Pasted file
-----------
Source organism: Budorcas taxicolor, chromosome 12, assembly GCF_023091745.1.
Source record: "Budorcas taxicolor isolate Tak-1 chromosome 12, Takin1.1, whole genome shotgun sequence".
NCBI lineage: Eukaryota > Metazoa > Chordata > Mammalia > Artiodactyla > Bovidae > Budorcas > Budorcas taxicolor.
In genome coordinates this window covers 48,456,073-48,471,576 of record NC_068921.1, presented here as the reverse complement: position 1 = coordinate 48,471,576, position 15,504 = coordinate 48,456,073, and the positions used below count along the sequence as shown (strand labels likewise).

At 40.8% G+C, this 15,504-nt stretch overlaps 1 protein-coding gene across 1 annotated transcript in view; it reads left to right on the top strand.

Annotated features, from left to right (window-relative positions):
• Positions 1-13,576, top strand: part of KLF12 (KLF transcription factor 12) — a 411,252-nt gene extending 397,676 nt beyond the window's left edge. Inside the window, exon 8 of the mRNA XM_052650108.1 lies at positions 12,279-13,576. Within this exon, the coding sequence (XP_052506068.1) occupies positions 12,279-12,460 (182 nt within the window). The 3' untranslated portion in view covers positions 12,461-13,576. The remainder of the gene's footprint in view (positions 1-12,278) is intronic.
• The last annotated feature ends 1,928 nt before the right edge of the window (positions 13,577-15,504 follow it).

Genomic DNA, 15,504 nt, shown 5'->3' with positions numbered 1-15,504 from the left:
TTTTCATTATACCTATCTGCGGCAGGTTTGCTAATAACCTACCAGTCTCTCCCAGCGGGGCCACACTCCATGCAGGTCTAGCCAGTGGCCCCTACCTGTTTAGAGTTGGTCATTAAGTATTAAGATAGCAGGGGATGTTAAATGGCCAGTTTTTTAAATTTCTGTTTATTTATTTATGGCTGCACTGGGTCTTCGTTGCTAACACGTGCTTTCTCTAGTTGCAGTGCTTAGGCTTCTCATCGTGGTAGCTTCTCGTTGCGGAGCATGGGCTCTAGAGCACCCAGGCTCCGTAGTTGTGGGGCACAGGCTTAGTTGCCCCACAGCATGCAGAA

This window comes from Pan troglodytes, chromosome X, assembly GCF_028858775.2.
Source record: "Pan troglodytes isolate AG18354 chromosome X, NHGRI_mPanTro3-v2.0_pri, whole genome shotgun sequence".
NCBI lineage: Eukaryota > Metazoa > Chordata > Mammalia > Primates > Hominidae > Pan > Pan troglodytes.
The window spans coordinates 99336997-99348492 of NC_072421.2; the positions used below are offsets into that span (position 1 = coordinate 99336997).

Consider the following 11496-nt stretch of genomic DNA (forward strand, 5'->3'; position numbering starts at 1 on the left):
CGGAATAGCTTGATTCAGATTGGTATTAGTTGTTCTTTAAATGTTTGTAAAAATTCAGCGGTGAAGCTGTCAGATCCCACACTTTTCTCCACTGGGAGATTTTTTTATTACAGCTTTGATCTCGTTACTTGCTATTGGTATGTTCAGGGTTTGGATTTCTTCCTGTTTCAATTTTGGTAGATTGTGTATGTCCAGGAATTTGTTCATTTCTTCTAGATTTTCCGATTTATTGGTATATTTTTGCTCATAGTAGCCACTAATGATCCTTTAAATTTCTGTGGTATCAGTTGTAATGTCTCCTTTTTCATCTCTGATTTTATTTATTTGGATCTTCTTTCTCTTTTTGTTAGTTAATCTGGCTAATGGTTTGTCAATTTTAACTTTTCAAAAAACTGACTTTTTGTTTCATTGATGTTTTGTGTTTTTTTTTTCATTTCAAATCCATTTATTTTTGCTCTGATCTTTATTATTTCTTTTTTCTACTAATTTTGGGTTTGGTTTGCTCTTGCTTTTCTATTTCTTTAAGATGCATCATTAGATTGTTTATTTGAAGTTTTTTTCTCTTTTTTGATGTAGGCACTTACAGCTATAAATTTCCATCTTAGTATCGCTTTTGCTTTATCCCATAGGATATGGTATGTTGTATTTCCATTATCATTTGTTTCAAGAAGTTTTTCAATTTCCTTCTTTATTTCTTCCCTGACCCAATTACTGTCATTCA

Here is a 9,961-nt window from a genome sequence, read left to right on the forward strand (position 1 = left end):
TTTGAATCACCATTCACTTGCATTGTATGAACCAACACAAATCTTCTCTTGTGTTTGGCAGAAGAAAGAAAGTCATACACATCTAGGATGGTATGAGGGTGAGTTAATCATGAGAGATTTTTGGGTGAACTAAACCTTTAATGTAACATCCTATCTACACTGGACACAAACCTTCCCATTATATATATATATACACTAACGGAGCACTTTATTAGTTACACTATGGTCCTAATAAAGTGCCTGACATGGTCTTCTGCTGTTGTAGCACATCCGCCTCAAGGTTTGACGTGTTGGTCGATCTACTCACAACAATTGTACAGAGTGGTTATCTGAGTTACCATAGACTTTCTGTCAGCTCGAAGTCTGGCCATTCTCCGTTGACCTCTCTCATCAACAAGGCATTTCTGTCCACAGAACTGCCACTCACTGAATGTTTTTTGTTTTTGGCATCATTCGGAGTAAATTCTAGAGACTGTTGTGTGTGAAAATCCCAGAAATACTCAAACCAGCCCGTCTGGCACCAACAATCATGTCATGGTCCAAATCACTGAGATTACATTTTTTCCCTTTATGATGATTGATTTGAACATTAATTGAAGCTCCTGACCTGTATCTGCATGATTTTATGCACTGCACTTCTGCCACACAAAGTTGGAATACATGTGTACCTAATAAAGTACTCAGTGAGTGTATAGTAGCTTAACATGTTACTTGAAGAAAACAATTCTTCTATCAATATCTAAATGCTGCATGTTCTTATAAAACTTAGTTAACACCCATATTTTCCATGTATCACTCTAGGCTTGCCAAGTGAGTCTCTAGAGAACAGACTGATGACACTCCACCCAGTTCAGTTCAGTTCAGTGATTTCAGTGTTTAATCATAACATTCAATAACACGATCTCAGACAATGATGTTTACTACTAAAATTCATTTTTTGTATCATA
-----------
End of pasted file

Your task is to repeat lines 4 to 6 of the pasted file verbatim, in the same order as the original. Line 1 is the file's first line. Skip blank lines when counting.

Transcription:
In genome coordinates this window covers 48,456,073-48,471,576 of record NC_068921.1, presented here as the reverse complement: position 1 = coordinate 48,471,576, position 15,504 = coordinate 48,456,073, and the positions used below count along the sequence as shown (strand labels likewise).

At 40.8% G+C, this 15,504-nt stretch overlaps 1 protein-coding gene across 1 annotated transcript in view; it reads left to right on the top strand.

Annotated features, from left to right (window-relative positions):